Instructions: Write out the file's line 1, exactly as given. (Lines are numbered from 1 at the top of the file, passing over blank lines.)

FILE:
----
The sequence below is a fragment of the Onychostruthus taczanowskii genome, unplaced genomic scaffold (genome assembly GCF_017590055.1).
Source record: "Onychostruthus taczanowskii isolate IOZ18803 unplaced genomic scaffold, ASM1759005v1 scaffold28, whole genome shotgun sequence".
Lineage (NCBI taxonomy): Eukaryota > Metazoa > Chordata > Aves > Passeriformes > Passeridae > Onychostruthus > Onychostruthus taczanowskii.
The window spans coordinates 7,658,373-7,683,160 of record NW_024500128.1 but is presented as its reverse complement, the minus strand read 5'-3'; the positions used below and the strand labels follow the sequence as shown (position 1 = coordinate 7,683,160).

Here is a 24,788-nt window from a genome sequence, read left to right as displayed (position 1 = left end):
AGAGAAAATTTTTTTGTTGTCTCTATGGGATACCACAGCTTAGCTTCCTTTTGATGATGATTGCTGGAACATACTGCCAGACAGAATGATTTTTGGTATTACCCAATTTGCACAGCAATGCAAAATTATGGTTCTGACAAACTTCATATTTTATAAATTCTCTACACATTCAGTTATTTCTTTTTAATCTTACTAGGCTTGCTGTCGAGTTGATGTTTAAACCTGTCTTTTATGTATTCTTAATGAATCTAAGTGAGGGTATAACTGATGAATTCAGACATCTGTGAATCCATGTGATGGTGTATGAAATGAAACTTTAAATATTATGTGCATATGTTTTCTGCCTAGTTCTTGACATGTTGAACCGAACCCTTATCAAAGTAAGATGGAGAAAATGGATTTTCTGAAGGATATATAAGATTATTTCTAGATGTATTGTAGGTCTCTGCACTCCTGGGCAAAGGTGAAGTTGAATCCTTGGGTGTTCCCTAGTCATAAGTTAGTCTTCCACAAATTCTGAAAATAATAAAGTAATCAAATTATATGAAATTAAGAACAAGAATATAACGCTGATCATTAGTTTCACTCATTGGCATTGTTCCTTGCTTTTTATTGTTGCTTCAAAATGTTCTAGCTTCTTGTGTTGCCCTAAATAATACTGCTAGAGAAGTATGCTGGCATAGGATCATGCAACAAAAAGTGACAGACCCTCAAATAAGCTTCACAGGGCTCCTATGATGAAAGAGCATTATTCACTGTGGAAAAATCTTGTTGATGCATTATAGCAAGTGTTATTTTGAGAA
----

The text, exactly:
The sequence below is a fragment of the Onychostruthus taczanowskii genome, unplaced genomic scaffold (genome assembly GCF_017590055.1).